Good Choices & Bad Choices for Christian Teens

Looking for direction in the Bible is among the best decisions teens can make.

Even when you have done your best to raise teens in the Christian faith, you have no guarantees they'll make the best decisions. Pray for your kids and continue to teach them, but realize that as they grow they're going to make more of their own decisions. Even when those decisions aren't what you'd like them to be, God can use their experiences to teach them and help them rely on Him and to grow in their own faith.

Putting God First

The biggest choice all Christians -- children, teens and adults alike -- face every single day is "who is going to be first in my life?" Jesus instructed his followers to "seek first the kingdom of God and his righteousness," following that command with the promise that all of the things they truly need would be added to them. Christian teens face the challenge of giving God first place in their lives in a world that isn't always supportive of that decision and in the midst of many other impulses that vie for their attention.

Kindness to Others

Jesus taught that the two greatest commandments -- in fact the commandments on which all other commandments are based -- are "love God with all your heart" and "love your neighbor as yourself." Christian teens are faced every day with people who don't have a Christian worldview. Loving and sharing the love of God with those who disagree with -- or even oppose -- them is a Christlike decision. Judging, looking down, being harsh with or ignoring those who are not Christians is not.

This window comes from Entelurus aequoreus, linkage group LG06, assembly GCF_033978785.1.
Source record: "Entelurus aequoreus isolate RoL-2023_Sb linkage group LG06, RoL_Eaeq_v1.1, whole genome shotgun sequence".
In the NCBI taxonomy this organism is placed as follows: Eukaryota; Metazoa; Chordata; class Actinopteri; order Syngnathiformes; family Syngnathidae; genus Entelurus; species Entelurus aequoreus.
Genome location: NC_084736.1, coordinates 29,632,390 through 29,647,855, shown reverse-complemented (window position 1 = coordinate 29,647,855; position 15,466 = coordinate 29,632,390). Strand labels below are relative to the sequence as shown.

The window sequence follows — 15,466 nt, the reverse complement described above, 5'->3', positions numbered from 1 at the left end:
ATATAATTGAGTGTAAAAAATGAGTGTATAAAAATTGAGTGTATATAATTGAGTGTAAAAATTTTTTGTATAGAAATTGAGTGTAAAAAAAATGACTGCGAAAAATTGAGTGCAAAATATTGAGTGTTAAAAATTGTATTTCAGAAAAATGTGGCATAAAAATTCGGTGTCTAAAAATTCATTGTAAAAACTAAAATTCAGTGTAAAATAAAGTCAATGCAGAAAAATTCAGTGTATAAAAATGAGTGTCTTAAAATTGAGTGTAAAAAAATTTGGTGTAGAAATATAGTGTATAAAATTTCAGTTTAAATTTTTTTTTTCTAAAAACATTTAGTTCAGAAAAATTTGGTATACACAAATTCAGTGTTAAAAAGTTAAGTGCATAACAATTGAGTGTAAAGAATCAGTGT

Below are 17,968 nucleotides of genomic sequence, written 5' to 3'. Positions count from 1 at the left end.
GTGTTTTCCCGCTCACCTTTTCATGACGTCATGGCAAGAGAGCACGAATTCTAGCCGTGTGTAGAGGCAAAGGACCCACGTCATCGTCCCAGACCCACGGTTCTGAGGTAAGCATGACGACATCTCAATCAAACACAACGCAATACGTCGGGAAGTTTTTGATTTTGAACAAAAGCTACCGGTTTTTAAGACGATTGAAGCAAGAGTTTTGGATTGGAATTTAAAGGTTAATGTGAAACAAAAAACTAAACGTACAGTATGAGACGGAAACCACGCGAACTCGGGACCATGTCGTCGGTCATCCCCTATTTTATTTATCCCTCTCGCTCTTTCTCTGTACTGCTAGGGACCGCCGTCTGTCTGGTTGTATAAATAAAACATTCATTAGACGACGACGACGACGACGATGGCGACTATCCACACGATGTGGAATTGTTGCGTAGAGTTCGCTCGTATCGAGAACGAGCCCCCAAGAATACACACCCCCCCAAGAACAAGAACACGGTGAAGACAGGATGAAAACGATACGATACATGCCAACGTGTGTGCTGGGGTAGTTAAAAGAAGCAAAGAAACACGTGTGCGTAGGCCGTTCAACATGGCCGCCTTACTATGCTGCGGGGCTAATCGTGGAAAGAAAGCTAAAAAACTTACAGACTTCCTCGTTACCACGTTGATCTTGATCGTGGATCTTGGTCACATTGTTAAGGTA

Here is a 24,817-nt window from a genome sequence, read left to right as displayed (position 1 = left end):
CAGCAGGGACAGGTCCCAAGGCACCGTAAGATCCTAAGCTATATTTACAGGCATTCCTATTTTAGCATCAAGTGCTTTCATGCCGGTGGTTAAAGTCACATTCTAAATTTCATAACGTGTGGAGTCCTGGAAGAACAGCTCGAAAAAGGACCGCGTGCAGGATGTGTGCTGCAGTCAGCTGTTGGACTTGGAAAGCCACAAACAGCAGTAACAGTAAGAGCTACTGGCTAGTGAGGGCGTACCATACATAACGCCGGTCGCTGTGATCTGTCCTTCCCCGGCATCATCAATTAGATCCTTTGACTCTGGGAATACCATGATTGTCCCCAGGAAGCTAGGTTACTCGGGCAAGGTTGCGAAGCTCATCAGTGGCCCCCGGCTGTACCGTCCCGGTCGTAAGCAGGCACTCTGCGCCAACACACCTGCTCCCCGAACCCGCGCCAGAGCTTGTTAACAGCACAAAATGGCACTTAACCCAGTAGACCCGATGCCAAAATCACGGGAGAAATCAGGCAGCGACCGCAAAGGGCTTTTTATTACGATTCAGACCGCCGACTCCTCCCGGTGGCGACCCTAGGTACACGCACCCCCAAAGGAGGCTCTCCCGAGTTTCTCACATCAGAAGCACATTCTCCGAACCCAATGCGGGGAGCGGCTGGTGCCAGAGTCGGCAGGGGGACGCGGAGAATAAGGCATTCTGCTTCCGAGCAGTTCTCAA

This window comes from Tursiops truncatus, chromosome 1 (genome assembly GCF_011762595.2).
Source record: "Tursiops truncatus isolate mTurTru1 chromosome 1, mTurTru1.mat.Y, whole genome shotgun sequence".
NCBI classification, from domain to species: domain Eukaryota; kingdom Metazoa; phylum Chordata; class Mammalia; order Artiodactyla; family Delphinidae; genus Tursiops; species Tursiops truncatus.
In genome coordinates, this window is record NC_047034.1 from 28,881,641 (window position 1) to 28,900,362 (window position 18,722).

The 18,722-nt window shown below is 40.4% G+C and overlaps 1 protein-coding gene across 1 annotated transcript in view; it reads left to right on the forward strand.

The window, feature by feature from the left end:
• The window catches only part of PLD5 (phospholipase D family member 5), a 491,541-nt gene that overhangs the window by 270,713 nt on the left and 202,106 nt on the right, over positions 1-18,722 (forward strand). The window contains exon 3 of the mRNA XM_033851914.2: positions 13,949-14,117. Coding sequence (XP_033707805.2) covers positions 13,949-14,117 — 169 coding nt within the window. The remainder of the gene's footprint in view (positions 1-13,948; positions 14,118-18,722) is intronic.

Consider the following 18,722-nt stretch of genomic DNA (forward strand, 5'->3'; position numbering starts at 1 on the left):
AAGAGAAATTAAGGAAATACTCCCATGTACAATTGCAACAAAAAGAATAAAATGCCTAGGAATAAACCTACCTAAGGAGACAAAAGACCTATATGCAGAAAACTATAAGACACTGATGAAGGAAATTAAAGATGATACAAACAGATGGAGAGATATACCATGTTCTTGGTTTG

Choosing Companions

Teens are at a place in life when their friends' influence becomes more significant as their parents' influence wanes. While Christian teens shouldn't ignore or exclude anybody, they should carefully choose their close friends and those who will influence them. If they choose close friends who honor God, they will be blessed. Proverbs 27:17 puts it this way: "As iron sharpens iron, so a man sharpens the countenance of his friend." By contrast, 1 Corinthians 15:33 states, "Bad company corrupts good character."


Teens have always faced pressure to have sex. That pressure is intensified today by media that portrays sex as fun without showing the potential consequences or considering how God wants Christians to handle their sexual urges. First Corinthians 6:12-20 lays out the basics of Christianity's view regarding sexual behavior, concluding with "honor God with your bodies." Christian teens face a tough decision that comes with a price. Honoring God, themselves and their future spouse by waiting for sex until they are married often means that they will face ridicule from their peers -- and sometimes adults -- on top of the physical and emotional difficulty of waiting.

Use of Time

Every teen is given 24 hours in a day. For those who seek to honor God, some of that time should be spent reading His word. Some of it should be spent praying. Some of it should be spent serving God by helping others. As little as possible of it should be wasted. Ephesians 5:16 instructs Christians to make the most of every opportunity that is given to them. For a Christian teen, that means making good decisions about balancing church, school, family, friendships, recreation and sometimes a job. A good guideline that Christian teens can use to figure out whether they are generally making good use of their time is to ask themselves at the end of the day, "Am I closer to God and the direction I believe He wants my life to go now than I was when I woke up?"